Generally, I think it’s a case by case basis. Some films work best when there’s already a history between people, and with other projects it doesn’t matter and then it’s exciting to branch out and find new actors that haven’t been part of my crazy film adventure.

And what can you tell us about the film’s plot?

It’s a thriller about a woman called Jessica who was raised by an organized crime ring after they assassinated her family. Sylvie(Sean Young) runs the business after finagling to have her husband (Robert Clohessy) framed and put in jail for white collar crime. With him out of the way, Sylvie turns to a more old fashioned form of crime family and sends Jessica on jobs that involve more and more bloody forms of violence and revenge. James McCaffrey plays “the mark” and Steve Stanulis plays Jessica’s lover/partner in crime.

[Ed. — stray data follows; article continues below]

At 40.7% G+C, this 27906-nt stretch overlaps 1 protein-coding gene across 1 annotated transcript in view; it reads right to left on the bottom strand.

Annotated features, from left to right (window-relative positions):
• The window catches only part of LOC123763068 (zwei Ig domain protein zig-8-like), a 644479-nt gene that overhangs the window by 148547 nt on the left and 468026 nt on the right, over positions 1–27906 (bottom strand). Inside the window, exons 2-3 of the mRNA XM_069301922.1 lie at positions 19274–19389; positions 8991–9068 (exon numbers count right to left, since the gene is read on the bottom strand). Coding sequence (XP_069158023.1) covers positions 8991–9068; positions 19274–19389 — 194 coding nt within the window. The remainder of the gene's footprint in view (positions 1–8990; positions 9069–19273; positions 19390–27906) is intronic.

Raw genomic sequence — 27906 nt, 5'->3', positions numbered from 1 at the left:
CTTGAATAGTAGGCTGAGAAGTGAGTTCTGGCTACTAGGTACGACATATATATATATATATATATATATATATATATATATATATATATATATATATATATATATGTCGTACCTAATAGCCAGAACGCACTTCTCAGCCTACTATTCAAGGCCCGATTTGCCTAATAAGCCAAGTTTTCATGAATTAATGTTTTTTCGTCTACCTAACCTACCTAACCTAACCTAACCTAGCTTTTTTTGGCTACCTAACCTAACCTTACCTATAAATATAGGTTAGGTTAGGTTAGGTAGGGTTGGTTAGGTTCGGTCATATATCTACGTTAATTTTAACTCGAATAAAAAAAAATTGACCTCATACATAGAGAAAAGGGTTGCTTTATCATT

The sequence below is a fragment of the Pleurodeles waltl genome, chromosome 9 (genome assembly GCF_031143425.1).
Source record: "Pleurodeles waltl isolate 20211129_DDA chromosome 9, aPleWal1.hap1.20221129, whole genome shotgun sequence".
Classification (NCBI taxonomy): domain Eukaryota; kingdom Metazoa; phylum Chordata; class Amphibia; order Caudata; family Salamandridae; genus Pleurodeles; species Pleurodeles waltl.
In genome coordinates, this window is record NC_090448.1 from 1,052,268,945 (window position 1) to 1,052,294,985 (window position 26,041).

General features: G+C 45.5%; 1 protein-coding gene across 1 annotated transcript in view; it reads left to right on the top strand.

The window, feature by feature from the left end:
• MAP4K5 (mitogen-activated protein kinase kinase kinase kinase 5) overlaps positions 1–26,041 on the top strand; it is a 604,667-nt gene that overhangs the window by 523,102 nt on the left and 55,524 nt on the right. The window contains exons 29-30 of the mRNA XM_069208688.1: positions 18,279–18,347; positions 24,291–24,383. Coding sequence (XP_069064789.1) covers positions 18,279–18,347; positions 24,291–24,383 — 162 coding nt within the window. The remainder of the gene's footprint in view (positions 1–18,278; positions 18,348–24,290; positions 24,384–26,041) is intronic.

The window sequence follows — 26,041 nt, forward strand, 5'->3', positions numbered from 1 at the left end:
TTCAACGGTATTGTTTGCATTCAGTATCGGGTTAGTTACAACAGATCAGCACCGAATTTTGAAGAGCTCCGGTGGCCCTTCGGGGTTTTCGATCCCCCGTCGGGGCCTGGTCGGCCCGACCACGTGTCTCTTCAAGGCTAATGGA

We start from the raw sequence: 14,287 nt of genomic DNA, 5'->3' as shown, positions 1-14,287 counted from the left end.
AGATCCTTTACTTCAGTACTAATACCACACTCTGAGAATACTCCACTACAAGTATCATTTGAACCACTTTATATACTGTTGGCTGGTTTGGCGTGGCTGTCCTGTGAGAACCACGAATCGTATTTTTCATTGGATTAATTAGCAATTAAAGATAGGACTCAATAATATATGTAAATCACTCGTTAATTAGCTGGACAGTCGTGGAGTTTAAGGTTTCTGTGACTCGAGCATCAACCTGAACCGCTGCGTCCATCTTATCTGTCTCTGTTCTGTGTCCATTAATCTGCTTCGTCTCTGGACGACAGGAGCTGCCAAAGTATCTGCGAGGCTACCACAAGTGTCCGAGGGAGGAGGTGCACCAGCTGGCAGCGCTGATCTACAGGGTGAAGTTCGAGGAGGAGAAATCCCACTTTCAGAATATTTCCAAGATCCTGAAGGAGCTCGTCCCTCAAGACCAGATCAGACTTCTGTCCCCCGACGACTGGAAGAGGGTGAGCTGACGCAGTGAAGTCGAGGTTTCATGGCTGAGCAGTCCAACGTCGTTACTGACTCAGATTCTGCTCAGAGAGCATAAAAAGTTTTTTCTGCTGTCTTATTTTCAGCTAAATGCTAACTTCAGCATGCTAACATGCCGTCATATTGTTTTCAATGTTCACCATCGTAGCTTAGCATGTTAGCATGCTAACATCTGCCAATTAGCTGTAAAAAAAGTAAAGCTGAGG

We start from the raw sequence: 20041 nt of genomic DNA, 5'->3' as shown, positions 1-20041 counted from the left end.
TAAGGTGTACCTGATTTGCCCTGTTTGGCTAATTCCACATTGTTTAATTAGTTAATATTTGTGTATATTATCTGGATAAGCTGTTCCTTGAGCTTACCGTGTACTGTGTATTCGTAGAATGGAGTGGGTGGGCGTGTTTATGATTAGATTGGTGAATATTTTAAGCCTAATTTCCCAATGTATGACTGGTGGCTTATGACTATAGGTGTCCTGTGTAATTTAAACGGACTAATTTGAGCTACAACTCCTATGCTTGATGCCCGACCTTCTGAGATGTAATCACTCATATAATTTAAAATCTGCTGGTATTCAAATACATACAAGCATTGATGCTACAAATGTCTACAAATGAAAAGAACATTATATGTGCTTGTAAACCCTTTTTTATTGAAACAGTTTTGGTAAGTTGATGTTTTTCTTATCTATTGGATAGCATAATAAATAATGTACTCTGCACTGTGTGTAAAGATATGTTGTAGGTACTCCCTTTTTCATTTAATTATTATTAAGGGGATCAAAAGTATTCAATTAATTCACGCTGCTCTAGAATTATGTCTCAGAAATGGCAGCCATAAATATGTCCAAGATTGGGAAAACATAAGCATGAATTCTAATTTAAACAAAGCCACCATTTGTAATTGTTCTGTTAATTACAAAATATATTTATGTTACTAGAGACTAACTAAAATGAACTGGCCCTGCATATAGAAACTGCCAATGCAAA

Fantastic! And what else do you have coming out which we should be keeping an eye open for? The Last Taxi Driver looks interesting.

The Last Taxi Driver is a fun little short. The Networker is coming to the festival circuit in May and that’s where I star opposite Sean Young, William Forsythe, Steve Stanulis and Jeremy Luke with John Gallagher directing. Living With the Dead is a feature also hitting the fest circuit, directed by Christine Vartoughian. In it I play a Polish woman who married too young and lives under the control of her husband, played by Robert Clohessy.

In the meantime, I have a couple other projects I’m writing. One is a series called Crazytown…a dark comedy about indie film, strip clubs and the art scene in NYC.

And that’s all folks! If you found this interview with Deborah interesting then please do share it on twitter and comment on your thoughts below!